KCR rising paddy in 150 acres, then why cannot farmers?
Hyderabad: State Congress chief and MP A Revanth Reddy on Sunday asked the farmers to grow paddy in the Rabi season without any fear as it is legal binding on the government not only to purchase the farmers’ produce at the Minimum Support Price, but also assure them a procurement market.
He said that Chief Minister K Chandrashekar Rao himself was cultivating paddy on his 150 acres of land in Erravalli of Gajwel constituency in the Yasangi (Rabi) season.
Addressing a press conference at his residence in Jubilee Hills, Revanth accused KCR of adopting a dual stand on paddy cultivation. “The Chief Minister has been intimidating the farmers of dire consequences if they cultivate paddy. However, KCR and his family members are growing paddy on their 150 acres of land in Erravalli. He (KCR) is saying that there won’t be any procurement centres for paddy in the Yasangi season. KCR must explain how, where and at what price he proposes to sell the paddy cultivated on his 150 acre land?” he asked.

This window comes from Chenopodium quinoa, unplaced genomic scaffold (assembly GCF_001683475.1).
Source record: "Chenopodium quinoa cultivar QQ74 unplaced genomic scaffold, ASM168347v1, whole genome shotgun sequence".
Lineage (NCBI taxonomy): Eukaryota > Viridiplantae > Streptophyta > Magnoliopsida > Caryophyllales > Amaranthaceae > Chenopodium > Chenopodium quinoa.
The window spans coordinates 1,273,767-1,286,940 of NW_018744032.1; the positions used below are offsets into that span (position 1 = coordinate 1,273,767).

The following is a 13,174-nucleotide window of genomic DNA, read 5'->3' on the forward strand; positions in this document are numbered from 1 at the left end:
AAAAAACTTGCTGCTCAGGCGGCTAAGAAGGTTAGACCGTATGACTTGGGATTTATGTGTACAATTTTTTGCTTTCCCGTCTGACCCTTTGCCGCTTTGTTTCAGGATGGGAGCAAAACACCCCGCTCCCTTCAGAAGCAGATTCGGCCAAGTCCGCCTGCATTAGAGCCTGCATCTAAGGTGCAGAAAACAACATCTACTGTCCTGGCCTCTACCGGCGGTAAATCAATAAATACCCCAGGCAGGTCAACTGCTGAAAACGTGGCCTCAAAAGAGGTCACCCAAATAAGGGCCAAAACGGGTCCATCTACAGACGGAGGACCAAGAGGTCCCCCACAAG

The TPCC president played a video and showed the pictures of paddy cultivation at the KCR’s fields in Erravalli. He also invited the media persons to visit the location on Monday to check the details themselves.
Revanth said nearly 95 per cent of farmers own less than three acres of land. “KCR is warning all small farmers against growing paddy. But he is shamelessly cultivating paddy on his fields spread across 150 acres. Agriculture Minister Niranjan Reddy and Civil Supplies Minister Gangula Kamalakar must explain as to how they plan to procure the paddy being grown by the Chief Minister at his farms?” he asked.
The State Congress chief informed that the then Congress government introduced the Minimum Support Price (MSP) in 1965-66. Initially, it was meant for wheat, but now, it covers 23 crops including paddy, cotton and chilli. Similarly, he said that the Congress-led UPA government introduced Food Security Act in 2016. He said these laws were brought by the Congress governments to protect the interests of farmers.